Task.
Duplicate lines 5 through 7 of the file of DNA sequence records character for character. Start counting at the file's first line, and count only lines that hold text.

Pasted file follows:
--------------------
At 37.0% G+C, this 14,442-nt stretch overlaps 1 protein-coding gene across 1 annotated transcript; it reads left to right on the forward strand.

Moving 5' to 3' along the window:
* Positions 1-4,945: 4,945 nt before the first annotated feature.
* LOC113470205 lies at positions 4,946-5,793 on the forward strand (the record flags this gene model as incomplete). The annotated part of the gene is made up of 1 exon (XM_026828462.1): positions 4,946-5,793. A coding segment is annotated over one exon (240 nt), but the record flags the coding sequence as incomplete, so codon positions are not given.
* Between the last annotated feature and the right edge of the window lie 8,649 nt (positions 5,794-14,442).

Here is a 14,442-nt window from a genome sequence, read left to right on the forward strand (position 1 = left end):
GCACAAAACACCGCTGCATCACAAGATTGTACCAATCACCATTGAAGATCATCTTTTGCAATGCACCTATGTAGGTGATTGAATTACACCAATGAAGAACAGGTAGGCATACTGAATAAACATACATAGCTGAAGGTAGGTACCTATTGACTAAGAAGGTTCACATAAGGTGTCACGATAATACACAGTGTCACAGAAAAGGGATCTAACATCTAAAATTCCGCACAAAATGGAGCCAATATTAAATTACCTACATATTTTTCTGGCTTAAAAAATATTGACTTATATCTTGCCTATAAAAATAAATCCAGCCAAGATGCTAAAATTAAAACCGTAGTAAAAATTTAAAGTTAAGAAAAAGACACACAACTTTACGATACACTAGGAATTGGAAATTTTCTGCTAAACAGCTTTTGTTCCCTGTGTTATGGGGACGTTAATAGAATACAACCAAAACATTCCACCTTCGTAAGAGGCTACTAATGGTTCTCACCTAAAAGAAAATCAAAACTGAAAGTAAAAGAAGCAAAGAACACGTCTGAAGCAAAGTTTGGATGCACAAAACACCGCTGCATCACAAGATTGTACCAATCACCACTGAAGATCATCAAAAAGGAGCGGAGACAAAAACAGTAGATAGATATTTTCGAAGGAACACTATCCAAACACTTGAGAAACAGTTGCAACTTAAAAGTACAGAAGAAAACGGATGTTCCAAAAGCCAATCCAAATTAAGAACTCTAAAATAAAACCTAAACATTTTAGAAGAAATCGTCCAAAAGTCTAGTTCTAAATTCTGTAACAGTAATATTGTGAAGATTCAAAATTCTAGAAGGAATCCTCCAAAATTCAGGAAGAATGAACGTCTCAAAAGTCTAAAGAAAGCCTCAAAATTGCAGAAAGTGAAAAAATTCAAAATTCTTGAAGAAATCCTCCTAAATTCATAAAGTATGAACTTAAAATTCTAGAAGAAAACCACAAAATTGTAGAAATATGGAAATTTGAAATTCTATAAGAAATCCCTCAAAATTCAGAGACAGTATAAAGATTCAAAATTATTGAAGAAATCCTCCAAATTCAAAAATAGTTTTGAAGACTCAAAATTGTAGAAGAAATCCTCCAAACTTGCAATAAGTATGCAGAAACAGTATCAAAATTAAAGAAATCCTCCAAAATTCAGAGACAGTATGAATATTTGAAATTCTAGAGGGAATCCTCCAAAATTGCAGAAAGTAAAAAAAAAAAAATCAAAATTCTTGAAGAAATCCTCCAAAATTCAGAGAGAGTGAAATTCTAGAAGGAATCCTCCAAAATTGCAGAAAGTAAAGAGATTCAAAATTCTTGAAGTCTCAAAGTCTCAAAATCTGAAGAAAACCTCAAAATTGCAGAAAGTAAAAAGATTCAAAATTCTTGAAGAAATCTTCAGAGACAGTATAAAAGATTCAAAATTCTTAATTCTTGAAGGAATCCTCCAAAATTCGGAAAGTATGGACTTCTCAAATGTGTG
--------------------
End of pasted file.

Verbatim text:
* Between the last annotated feature and the right edge of the window lie 8,649 nt (positions 5,794-14,442).

Here is a 14,442-nt window from a genome sequence, read left to right on the forward strand (position 1 = left end):
GCACAAAACACCGCTGCATCACAAGATTGTACCAATCACCATTGAAGATCATCTTTTGCAATGCACCTATGTAGGTGATTGAATTACACCAATGAAGAACAGGTAGGCATACTGAATAAACATACATAGCTGAAGGTAGGTACCTATTGACTAAGAAGGTTCACATAAGGTGTCACGATAATACACAGTGTCACAGAAAAGGGATCTAACATCTAAAATTCCGCACAAAATGGAGCCAATATTAAATTACCTACATATTTTTCTGGCTTAAAAAATATTGACTTATATCTTGCCTATAAAAATAAATCCAGCCAAGATGCTAAAATTAAAACCGTAGTAAAAATTTAAAGTTAAGAAAAAGACACACAACTTTACGATACACTAGGAATTGGAAATTTTCTGCTAAACAGCTTTTGTTCCCTGTGTTATGGGGACGTTAATAGAATACAACCAAAACATTCCACCTTCGTAAGAGGCTACTAATGGTTCTCACCTAAAAGAAAATCAAAACTGAAAGTAAAAGAAGCAAAGAACACGTCTGAAGCAAAGTTTGGATGCACAAAACACCGCTGCATCACAAGATTGTACCAATCACCACTGAAGATCATCAAAAAGGAGCGGAGACAAAAACAGTAGATAGATATTTTCGAAGGAACACTATCCAAACACTTGAGAAACAGTTGCAACTTAAAAGTACAGAAGAAAACGGATGTTCCAAAAGCCAATCCAAATTAAGAACTCTAAAATAAAACCTAAACATTTTAGAAGAAATCGTCCAAAAGTCTAGTTCTAAATTCTGTAACAGTAATATTGTGAAGATTCAAAATTCTAGAAGGAATCCTCCAAAATTCAGGAAGAATGAACGTCTCAAAAGTCTAAAGAAAGCCTCAAAATTGCAGAAAGTGAAAAAATTCAAAATTCTTGAAGAAATCCTCCTAAATTCATAAAGTATGAACTTAAAATTCTAGAAGAAAACCACAAAATTGTAGAAATATGGAAATTTGAAATTCTATAAGAAATCCCTCAAAATTCAGAGACAGTATAAAGATTCAAAATTATTGAAGAAATCCTCCAAATTCAAAAATAGTTTTGAAGACTCAAAATTGTAGAAGAAATCCTCCAAACTTGCAATAAGTATGCAGAAACAGTATCAAAATTAAAGAAATCCTCCAAAATTCAGAGACAGTATGAATATTTGAAATTCTAGAGGGAATCCTCCAAAATTGCAGAAAGTAAAAAAAAAAAAATCAAAATTCTTGAAGAAATCCTCCAAAATTCAGAGAGAGTGAAATTCTAGAAGGAATCCTCCAAAATTGCAGAAAGTAAAGAGATTCAAAATTCTTGAAGTCTCAAAGTCTCAAAATCTGAAGAAAACCTCAAAATTGCAGAAAGTAAAAAGATTCAAAATTCTTGAAGAAATCTTCAGAGACAGTATAAAAGATTCAAAATTCTTAATTCTTGAAGGAATCCTCCAAAATTCGGAAAGTATGGACTTCTCAAATGTGTG